Today, the breed is also used for forestry work and leisure riding.[3]


    Shire Horse References


    1. ^ a b c "Standard of Points for Shires". Shire Horse Society. Retrieved 2011-08-02. 
    2. ^ "ASHA Standard of Conformation Guideline". American Shire Horse Association. Retrieved 2009-10-04. 
    3. ^ a b c d e f Ward, John (1998). "The Shire Horse". The Working Horse Manual. Tonbridge, UK: Farming Press. pp. 11–13. ISBN 0-85236-401-6. 
    4. ^ "Chronic Progressive Lymphedema (CPL) in Draft Horses". University of California, Davis. Retrieved 2010-05-22. 
    5. ^ a b c Edwards, Elwyn Hartley (1994). The Encyclopedia of the Horse (1st American ed.). New York, NY: Dorling Kindersley. pp. 286–287. ISBN 1-56458-614-6. 
    6. ^ Whitaker, Julie; Whitelaw, Ian (2007). The Horse: A Miscellany of Equine Knowledge. New York: St. Martin's Press. p. 60. ISBN 0-312-37108-X. 
    7. ^ Jurga, Fran (November 1, 2001). "Living Large: The Death of a Giant" (Registration required). The Horse. Retrieved 2009-10-08. 
    8. ^ a b c d Hart, E. (1986). The Book of the Heavy Horse. Wellingborough: Patrick Stephens Limited. pp. 45–63. ISBN 0-85059-640-8. 
    9. ^ a b Hendricks, Bonnie. International Encyclopedia of Horse Breeds. University of Oklahoma Press. p. 381. ISBN 978-0-8061-3884-8. 
    10. ^ Swinney, Nicola Jane (2006). Horse Breeds of the World. Globe Pequot. p. 178. ISBN 1-59228-990-8. 
    11. ^ "Shire". Breeds of Livestock. Oklahoma State University. Retrieved 2009-10-04. 
    12. ^ a b c "Shire Draft Horse". Horse Breeds of the World. International Museum of the Horse. Archived from the original on October 29, 2007. Retrieved 2009-10-08. 
    13. ^ "About the Shire Horse". Shire Horse Society. Retrieved 2011-08-02. 
    14. ^ "About the Shire Horse Society". Shire Horse Society. Retrieved 2011-08-02. 
    15. ^ "Breed Information - ALBC Conservation Priority List". American Livestock Breeds Conservancy. Retrieved 2009-10-07.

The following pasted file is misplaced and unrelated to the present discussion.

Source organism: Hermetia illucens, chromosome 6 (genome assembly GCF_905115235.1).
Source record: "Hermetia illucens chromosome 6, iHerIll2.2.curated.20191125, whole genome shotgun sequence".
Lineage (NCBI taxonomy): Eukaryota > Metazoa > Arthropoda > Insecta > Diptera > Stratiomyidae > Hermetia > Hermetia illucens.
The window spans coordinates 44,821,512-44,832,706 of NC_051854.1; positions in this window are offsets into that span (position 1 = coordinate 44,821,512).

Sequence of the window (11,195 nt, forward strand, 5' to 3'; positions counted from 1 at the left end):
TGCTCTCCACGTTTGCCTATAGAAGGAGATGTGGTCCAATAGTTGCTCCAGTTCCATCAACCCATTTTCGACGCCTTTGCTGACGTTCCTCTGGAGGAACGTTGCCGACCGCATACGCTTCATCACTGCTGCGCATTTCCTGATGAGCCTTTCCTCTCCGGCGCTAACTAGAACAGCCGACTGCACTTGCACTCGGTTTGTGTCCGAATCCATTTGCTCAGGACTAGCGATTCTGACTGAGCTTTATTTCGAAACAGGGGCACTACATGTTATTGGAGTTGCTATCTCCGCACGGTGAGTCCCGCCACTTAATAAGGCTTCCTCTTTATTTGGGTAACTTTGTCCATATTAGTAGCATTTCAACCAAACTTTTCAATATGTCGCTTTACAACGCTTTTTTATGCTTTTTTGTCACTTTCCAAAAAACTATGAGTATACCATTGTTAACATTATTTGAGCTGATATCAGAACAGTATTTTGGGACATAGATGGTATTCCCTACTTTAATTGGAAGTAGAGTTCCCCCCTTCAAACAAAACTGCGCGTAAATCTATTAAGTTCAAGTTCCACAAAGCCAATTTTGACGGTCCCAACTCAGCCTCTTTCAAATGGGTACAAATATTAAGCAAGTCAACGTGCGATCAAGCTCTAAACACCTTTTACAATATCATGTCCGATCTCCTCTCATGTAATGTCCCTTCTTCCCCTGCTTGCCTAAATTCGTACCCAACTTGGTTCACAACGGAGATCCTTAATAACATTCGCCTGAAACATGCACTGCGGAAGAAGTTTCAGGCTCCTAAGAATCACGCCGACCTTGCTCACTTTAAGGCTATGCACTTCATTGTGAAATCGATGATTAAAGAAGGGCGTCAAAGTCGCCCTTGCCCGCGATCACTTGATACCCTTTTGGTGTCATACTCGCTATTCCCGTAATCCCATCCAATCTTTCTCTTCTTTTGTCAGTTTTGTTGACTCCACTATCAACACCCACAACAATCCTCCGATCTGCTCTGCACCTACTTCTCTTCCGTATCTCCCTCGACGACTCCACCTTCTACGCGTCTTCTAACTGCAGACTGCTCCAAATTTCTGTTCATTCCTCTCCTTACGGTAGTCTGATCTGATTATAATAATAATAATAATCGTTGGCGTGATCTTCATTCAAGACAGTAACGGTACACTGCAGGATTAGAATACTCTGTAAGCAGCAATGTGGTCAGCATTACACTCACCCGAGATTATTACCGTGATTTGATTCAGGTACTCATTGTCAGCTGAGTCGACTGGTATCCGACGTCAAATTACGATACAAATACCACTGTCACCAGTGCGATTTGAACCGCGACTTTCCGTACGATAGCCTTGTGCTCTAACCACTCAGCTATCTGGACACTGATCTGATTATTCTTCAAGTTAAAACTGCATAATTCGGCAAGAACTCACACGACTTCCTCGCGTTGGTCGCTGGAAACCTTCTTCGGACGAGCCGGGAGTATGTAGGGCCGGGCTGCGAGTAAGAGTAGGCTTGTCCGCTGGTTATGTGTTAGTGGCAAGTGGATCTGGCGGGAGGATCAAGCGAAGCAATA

16. ^ "Parameters of Livestock Breeds on the ALBC Conservation Priority List (2007)". American Livestock Breeds Conservancy. Retrieved 2009-10-07. 
    17. ^ "Watchlist". Rare Breeds Survival Trust. Retrieved 2009-10-07. 
    18. ^ "Equus Survival Trust Equine Conservation List". Equus Survival Trust. Retrieved 2009-10-07. 
    19. ^ "Shire Horses". Wadworth & Co, Ltd. Retrieved 2009-10-08. 
    20. ^ "The Shire Horses at Work in the Brewery". Hook Norton Brewery. Retrieved 2009-10-08. 
    21. ^ "Samuel Smith Brewery". Retrieved 2011-01-14. 
    22. ^ "Samuel Smith". Merchant du Vin. Retrieved 2009-10-08. 
    23. ^ Mathieson, Amy (October 29, 2008). "Thwaites brewery shire horse retires after 15 years of deliveries". Horse & Hound. Retrieved 2011-08-02. 
    24. ^ "Time called on Tetley dray horses". BBC News. May 8, 2006. Retrieved 2009-10-08. 

    Shire Horse External links




    Friesian Horse Percheron Horses Clydesdale Horses Draft Horse Breeds Shire Horse Rescue Shire Horse Pictures Shire Horse for Sale

    | Friesian Horse | Percheron Horses | Clydesdale Horses | Draft Horse Breeds | Shire Horse Rescue | Shire Horse Pictures | Shire Horse for Sale | Shire_horse | Inverness-shire_Royal_Horse_Artillery | Draft_horse | Mammoth_(shire) | Thwaites_Brewery | Horse_brass | Sabino_horse | West_Runton | Thomas_J._Smrt | Rare_Breeds_Survival_Trust | Lincolnshire_Black_(horse) | Shire | Horse | Edlaston | Blaisdon | Light_Night | National_Brewery_Centre | Mounthill | Old_Billy | Joel_Walker_(sculptor) | History_of_the_horse_in_Britain | Brass_(disambiguation) | Iddesleigh | Wadworth_Brewery | Greenwell_baronets | Gypsy_horse | List_of_horse_breeds | Australian_Draught_Horse | List_of_works_by_Terence_Cuneo | Horse_harness | White_(horse) | Halter_(horse_show) | Horses_in_the_Middle_Ages | Donald_Thompson | Robert_Whitehead_(Derbyshire) | Devizes | Walter_Gilbey | Chronic_progressive_lymphedema | British_Agricultural_Revolution | PHQ_card | Keevil_and_Keevil | Irwell_Sculpture_Trail | Wyaston | Goldsland | Holmshurst_Manor | Crealy_Great_Adventure_Parks | Killingworth | Aphex_Twin | Selective_breeding

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    Dieser Artikel basiert auf dem Artikel http://en.wikipedia.org/wiki/Shire_Horse aus der freien Enzyklopaedie http://en.wikipedia.org bzw. http://www.wikipedia.org und steht unter der Doppellizenz GNU-Lizenz fuer freie Dokumentation und Creative Commons CC-BY-SA 3.0 Unported. In der Wikipedia ist eine Liste der Autoren unter http://en.wikipedia.org/w/index.php?title=Shire_Horse&action=history verfuegbar. Alle Angaben ohne Gewähr.